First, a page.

A walk on the Wilde side

Hannah Stephenson picks up some gardening tips from celebrity expert Kim Wilde. Taught to appreciate the outdoor life by her grandmother, she is keen for modern families to pass on their skills to the younger generation…

Eighties pop star Kim Wilde is still having a wild time – but now it’s in her garden in Hertfordshire, with her two children, Harry and Rose. Kim became interested in gardening when she took a break from the music scene in the late 90s to have a family. She studied horticulture at Capel Manor College in Enfield, Middlesex – and has never looked back.

The 44-year-old daughter of 50’s pop idol Marty Wilde is now a gardening columnist for several publications and has shared her expertise on GMTV and Garden Invaders. This year, Kim is also designing her first garden for the Chelsea Flower Show.

Her new book, Gardening For Children, which is full of ideas for getting kids interested in the outdoors, was inspired by the years spent in the garden with Harry, seven and five-year-old Rose, she says. ‘I’m out there a lot of the time and they like to be around me,’ she says. ‘If they see that Mummy’s got her hands in the dirt they always want to do that too. If you are in the garden doing things, just give them an area, some pots and some compost and some little children’s tools they will have a bit of fun and feel they are participating.’

Kim, whose grandmother was a keen vegetable gardener, says that gardening crosses all generations and that grandparents can also play a part in encouraging children to appreciate the great outdoors. ‘It’s perfect for the grandparents who want a small project whereby they are actually doing something with the child. Often children are distracted with homework or DVDs or their friends. It’s important to reclaim that precious time together, doing something creative with them. Children’s minds are wide open in their formative years. They are ready to soak up all this information. All you have to do is ignite their innate curiosity and they’ll be off.’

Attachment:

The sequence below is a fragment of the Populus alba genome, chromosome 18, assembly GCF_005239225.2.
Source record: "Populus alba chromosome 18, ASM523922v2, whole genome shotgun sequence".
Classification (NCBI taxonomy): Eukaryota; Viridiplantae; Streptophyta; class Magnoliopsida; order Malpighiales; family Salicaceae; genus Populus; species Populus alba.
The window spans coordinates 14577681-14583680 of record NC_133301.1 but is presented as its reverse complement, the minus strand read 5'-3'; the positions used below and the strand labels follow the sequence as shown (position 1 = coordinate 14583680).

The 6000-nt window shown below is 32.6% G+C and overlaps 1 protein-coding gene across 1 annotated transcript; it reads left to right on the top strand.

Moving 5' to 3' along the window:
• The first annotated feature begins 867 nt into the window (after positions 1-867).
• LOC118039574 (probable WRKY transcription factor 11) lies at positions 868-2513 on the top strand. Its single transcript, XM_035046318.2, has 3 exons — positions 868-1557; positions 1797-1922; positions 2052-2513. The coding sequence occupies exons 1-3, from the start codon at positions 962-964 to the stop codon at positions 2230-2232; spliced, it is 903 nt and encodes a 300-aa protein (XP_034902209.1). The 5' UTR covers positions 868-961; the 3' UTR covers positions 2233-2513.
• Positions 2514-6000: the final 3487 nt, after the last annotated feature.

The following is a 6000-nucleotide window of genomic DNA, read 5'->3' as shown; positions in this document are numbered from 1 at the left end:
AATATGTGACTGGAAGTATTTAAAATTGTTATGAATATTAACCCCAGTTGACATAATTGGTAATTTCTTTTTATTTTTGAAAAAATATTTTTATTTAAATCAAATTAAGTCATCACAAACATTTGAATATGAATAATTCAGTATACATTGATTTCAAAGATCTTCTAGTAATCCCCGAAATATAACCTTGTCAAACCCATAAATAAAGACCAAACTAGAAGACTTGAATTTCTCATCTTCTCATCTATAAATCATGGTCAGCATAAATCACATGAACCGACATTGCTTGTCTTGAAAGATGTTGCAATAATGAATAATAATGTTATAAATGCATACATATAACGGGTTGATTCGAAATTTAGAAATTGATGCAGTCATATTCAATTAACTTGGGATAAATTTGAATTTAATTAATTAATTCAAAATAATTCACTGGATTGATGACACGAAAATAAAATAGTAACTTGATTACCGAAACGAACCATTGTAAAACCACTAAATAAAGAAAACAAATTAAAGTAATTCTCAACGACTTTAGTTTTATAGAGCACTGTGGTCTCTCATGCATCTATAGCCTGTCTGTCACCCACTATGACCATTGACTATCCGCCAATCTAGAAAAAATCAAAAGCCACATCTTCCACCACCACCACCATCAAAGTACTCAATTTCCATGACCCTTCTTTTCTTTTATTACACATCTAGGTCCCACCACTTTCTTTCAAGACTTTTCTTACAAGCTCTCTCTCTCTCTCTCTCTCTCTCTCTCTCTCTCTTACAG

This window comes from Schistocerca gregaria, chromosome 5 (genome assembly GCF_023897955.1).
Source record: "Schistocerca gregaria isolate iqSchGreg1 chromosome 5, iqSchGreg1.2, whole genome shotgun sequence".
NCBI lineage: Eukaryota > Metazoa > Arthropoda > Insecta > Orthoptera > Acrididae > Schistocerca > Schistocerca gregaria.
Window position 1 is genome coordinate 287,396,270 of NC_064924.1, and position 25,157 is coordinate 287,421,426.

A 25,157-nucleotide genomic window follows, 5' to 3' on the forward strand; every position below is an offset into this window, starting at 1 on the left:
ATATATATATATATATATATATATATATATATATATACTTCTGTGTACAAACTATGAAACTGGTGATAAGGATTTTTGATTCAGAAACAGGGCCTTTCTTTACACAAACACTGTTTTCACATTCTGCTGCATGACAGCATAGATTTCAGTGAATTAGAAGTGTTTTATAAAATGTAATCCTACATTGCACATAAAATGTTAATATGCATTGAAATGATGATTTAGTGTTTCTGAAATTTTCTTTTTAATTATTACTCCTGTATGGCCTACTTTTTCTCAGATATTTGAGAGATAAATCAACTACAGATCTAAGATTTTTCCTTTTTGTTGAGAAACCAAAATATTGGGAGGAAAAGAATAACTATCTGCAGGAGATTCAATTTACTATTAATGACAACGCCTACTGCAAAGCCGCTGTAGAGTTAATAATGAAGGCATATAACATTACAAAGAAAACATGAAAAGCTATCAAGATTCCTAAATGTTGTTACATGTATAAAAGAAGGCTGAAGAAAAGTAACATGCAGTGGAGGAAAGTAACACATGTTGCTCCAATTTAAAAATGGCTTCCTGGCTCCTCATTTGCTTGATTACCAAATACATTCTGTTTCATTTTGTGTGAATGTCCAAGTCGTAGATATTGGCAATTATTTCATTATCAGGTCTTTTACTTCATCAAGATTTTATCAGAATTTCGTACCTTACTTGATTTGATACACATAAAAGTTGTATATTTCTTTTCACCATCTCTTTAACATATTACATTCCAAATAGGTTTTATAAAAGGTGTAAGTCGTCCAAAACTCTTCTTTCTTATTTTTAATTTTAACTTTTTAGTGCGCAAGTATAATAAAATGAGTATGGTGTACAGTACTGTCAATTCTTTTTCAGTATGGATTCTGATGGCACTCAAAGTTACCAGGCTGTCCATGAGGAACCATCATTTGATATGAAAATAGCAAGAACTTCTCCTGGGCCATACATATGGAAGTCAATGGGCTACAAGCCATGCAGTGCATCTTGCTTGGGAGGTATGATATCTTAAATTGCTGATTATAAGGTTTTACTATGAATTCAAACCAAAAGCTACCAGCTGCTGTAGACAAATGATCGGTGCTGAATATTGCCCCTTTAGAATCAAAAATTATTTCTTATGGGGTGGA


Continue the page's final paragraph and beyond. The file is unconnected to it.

Grandparents who have the space might enjoy creating an area in their garden for their grandchildren, she suggests. ‘containers are probably the best option for most grandparents. Plant a few seeds or plants with the children. Radishes grow really quickly or you could put a wigwam in a container and plant some peas around it. The more you pick, the more you will get. It’s fascinating for children.’

Attracting birds and wildlife to the garden is another way to stimulate a child’s interest, she notes. ‘Mixing up little balls of fat with fruit and seeds is a great idea for encouraging kids. It’s like making a cake. Kids love putting all the ingredients in a big bowl. Melt some shredded suet in a saucepan, and add things like pumpkin seeds or even general birdseed mix from garden centres. When the suet starts to go cold, roll them into little balls and you can hang them in trees.’

Anyone with an old fish bowl or other large glass container can easily create their own wormery, filling it with layers of sand and soil, topping it with old vegetable peelings and then digging up some worms from the garden to put in it. ‘It’s to do with noticing wildlife and learning what worms do in the ground. Kids love watching the worm bringing the food down into the soil, eating it and improving the soil content. There are lots of little projects like that.’

Tile mosaics can also be an attractive addition to a patio or walkway and can be made with the help of children, she adds. ‘If you are creating an area for children, it’s lovely to have their artwork on the ground. If they feel they’ve contributed and been creative in an area, they are much more likely to use it and feel good about being there. With a little bit of guidance, getting a frost-proof tile and some exterior grouting and helping them break up a few tiles, it doesn’t have to be a difficult process.’

The biggest delight for any junior gardener would be to see the plants they have grown come to fruition and Kim has identified a number of plants which grow quickly, smell wonderful and are easy for little fingers to handle. ‘Start them off with sunflowers,’ she advises. ‘They have fantastic flowers and the seeds are big, making them easy to handle. I also think you can’t go wrong with alpine strawberries, especially if you don’t have much time. Put them in the cracks in paving and they will grow and provide beautiful little fruits which are perfect for little hands.’ Other plants she recommends include radishes, which grow quickly, chocolate-scented cosmos and Tumbler cherry tomatoes in containers, which produce tiny fruits which children love.